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Using AutoFixture as a SutFactory, I can see that if I register or freeze a value for a type, that value will then be used for all subsequent usages of that type. However, if I have a class with two parameters that are the same type on the constructor such as:

public class ClassA
{
    public double ParameterA { get; private set;}
    public double ParameterB { get; private set;}

    public ClassA(double parameterA, double parameterB)
    {
       ParameterA = parameterA;
       ParameterB = parameterB;
    }

    public void Execute(ClassB object)
    {
        object.Value = (object.Value * ParameterA) /ParameterB;
    }
}

What strategies exist for using autofixture to inject unique pre-defined values for parameterA and parameterB with a view to testing the Calculated value?

*Unfortunately I can't share my exact scenario here, however its using the command pattern to operate on another object, so the only way of setting parameterA and parameterB maintaining the design is to inject them both in, and the constructor is the neatest way to do this in this case.

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stackoverflow.com/a/15550506/11635 solves the problem, but @Mark Seemann's answer is likely a better road –  Ruben Bartelink Jun 10 '13 at 8:28

3 Answers 3

It's my observation that most of the times when I encounter a scenario like that, I don't particularly need to control the values before they're passed to the constructor, but rather that I need to know what the values are.

That's easy to accomplish by adding Structural Inspection Properties to the class:

public class ClassA
{
    public ClassA(double parameterA, double parameterB)
    {
        this.A = parameterA;
        this.B = parameterB;
    }

    public double A { get; private set }

    public double B { get; private set }
}

Now you can ask AutoFixture to create an instance of ClassA without further ado, and subsequently query the instance about the values.

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Usually I'd agree with you. In this case (which I didn't make clear in the question), I am thinking more about a situation where I have a calculation that depends on the two values that I would like to verify. I really need to know what the two arguments are to have a reasonable inputs to the calculation that I can verify. –  grrrrrrrrrrrrr Jun 11 '13 at 19:14
2  
If, for a moment, you consider the case where the dependencies aren't primitives, but interfaces, the exact value shouldn't matter; if it does, the class most likely breaks the Liskov Substitution Principle. From experience, I'm beginning to think that the same sort of principle applies to primitive dependencies. If the value matters, it's probably not a dependency. Perhaps those values are better passed as method arguments? Or perhaps it turns out that they are better modelled as interfaces or classes after all? Can you share your scenario? –  Mark Seemann Jun 12 '13 at 6:20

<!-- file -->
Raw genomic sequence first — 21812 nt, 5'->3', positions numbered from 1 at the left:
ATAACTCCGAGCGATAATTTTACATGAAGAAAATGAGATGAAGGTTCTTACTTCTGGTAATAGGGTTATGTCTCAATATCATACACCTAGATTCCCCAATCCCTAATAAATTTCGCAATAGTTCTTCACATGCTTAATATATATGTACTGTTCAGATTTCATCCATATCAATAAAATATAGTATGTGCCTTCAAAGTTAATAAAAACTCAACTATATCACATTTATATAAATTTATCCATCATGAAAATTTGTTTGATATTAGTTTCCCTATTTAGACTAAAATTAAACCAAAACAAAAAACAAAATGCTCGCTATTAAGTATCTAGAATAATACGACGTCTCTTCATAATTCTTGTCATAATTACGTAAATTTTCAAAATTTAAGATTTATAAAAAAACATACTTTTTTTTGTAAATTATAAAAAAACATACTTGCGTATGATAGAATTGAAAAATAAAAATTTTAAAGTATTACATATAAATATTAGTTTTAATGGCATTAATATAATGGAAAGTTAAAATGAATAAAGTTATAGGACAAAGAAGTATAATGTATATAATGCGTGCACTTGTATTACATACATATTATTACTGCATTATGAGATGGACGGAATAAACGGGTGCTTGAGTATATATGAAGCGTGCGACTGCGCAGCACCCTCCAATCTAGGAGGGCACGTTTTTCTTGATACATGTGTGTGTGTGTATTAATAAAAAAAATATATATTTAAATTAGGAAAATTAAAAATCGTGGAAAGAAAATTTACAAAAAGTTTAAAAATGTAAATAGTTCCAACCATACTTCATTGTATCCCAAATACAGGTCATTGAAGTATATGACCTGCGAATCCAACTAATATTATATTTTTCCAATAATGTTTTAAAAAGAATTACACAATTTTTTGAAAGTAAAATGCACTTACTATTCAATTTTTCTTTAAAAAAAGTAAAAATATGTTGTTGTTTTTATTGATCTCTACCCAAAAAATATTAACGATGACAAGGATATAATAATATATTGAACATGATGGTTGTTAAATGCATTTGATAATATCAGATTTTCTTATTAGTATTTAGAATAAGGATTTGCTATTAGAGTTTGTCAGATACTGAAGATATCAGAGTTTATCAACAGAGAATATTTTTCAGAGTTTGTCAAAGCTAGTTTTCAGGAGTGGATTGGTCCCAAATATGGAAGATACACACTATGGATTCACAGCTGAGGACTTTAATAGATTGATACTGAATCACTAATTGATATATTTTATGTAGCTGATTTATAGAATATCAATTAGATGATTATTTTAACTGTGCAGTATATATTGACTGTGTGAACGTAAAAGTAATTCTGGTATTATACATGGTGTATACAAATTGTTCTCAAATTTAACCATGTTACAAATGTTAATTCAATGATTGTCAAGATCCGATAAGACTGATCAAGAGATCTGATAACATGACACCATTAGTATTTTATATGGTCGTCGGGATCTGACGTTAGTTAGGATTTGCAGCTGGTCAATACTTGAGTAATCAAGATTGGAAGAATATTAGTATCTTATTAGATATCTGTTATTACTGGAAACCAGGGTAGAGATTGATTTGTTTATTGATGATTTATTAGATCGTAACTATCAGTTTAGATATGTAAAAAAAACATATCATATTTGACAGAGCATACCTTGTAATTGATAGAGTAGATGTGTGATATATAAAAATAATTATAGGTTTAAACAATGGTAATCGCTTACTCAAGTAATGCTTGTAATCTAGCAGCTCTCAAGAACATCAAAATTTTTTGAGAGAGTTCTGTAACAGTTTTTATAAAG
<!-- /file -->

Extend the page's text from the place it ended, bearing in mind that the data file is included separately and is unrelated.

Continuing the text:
I see you're point, and agree generally speaking, I've updated to be a bit more specific above if that helps shed some light on what I'm attempting to achieve. –  grrrrrrrrrrrrr Jul 11 '13 at 20:30

One option is to customize the creation algorithm for all instances of ClassA.

var valueA = 1;
var valueB = 2;

var fixture = new Fixture();
fixture.Customize<ClassA>(c => c
    .FromFactory(() => 
        new ClassA(valueA, valueB)));

var result = fixture.Create<ClassA>();
// -> parameterA value is 1
// -> parameterB value is 2
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1  
Just curious... Any reason you chose to highlight Customize rather than Register ? –  Ruben Bartelink Jun 10 '13 at 8:30
    
No, not any special reason.. Actually, Customize is more explicit.. Both Register and Customize yield the same result though :) –  Nikos Baxevanis Jun 10 '13 at 9:45
    
@RubenBartelink, its my understanding that register would not solve this scenario, it would simply set both of the double arguments to the same value. In the case above I really need to specify two different parameters that i can control to be injected in. Preferably whilst keeping my tests flexible for future constructor arguments. –  grrrrrrrrrrrrr Jun 11 '13 at 19:19
1  
@grrrrrrrrrrrrr Don't worry, I understand your question fine (see my link to the related answer on the Q) - I was referring to the fact that one could write Nikos' answer more briefly as fixture.Register( () => new ClassA(valueA,valueB). Customize is more general but Register can in many instances be the perfect tool for the job. (Register's method body consists of fixture.Customize<T>(c => c.FromFactory(creator).OmitAutoProperties());) –  Ruben Bartelink Jun 11 '13 at 21:00
    
@RubenBartelink Thanks that clarifies things. It didn't click that register could be used like that. –  grrrrrrrrrrrrr Jun 11 '13 at 21:21
up vote 1 down vote accepted

Having used the features a bit more, I have personally found that there are not too many objects where this happens, so creating a simple customization for the class is probably best here, e.g.:

public class ClassACustomization: ICustomization
{
    public double ParameterA { get; set;}
    public double ParameterB { get; set;}

    public void Customize(IFixture fixture)
    {
         //Note: these can be initialized how you like, shown here simply for convenience.
         ParameterA = fixture.Create<double>();
         ParameterB = fixture.Create<double>();
         fixture.Customize<ClassA>(c => c
           .FromFactory(() => 
           new ClassA(ParameterA , ParameterB )));
    }
}

I find that this still gives me the flexibility that is great about AutoFixture, without compromising on the ability to inject in specific instances of ParameterA or ParameterB (you could set them up using builder methods, constructor etc... Instead of in the customization to Random values).

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